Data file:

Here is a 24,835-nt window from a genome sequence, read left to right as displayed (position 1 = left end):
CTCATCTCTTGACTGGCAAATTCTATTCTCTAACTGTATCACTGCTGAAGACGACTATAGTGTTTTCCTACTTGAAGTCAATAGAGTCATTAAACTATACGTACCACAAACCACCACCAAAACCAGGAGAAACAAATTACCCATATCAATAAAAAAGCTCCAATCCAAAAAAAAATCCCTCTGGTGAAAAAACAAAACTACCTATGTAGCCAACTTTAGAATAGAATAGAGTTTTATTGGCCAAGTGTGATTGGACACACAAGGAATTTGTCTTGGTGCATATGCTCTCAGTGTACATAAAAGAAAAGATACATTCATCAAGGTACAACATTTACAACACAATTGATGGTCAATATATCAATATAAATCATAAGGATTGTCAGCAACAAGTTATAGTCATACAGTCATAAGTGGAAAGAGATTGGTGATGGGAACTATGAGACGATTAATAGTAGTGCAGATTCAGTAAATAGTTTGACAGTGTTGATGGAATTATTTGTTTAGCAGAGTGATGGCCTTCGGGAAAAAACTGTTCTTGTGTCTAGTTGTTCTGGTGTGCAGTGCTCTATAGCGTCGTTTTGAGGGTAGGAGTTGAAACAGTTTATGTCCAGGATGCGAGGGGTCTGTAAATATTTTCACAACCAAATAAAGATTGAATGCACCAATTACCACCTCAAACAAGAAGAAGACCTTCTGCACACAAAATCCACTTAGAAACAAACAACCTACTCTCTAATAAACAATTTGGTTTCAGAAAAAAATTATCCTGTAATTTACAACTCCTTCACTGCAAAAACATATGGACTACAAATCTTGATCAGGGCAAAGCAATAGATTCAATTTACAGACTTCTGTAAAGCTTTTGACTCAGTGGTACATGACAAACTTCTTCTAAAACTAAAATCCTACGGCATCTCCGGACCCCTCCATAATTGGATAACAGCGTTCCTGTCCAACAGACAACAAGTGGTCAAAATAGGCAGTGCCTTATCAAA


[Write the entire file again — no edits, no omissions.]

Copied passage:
Here is a 24,835-nt window from a genome sequence, read left to right as displayed (position 1 = left end):
CTCATCTCTTGACTGGCAAATTCTATTCTCTAACTGTATCACTGCTGAAGACGACTATAGTGTTTTCCTACTTGAAGTCAATAGAGTCATTAAACTATACGTACCACAAACCACCACCAAAACCAGGAGAAACAAATTACCCATATCAATAAAAAAGCTCCAATCCAAAAAAAAATCCCTCTGGTGAAAAAACAAAACTACCTATGTAGCCAACTTTAGAATAGAATAGAGTTTTATTGGCCAAGTGTGATTGGACACACAAGGAATTTGTCTTGGTGCATATGCTCTCAGTGTACATAAAAGAAAAGATACATTCATCAAGGTACAACATTTACAACACAATTGATGGTCAATATATCAATATAAATCATAAGGATTGTCAGCAACAAGTTATAGTCATACAGTCATAAGTGGAAAGAGATTGGTGATGGGAACTATGAGACGATTAATAGTAGTGCAGATTCAGTAAATAGTTTGACAGTGTTGATGGAATTATTTGTTTAGCAGAGTGATGGCCTTCGGGAAAAAACTGTTCTTGTGTCTAGTTGTTCTGGTGTGCAGTGCTCTATAGCGTCGTTTTGAGGGTAGGAGTTGAAACAGTTTATGTCCAGGATGCGAGGGGTCTGTAAATATTTTCACAACCAAATAAAGATTGAATGCACCAATTACCACCTCAAACAAGAAGAAGACCTTCTGCACACAAAATCCACTTAGAAACAAACAACCTACTCTCTAATAAACAATTTGGTTTCAGAAAAAAATTATCCTGTAATTTACAACTCCTTCACTGCAAAAACATATGGACTACAAATCTTGATCAGGGCAAAGCAATAGATTCAATTTACAGACTTCTGTAAAGCTTTTGACTCAGTGGTACATGACAAACTTCTTCTAAAACTAAAATCCTACGGCATCTCCGGACCCCTCCATAATTGGATAACAGCGTTCCTGTCCAACAGACAACAAGTGGTCAAAATAGGCAGTGCCTTATCAAA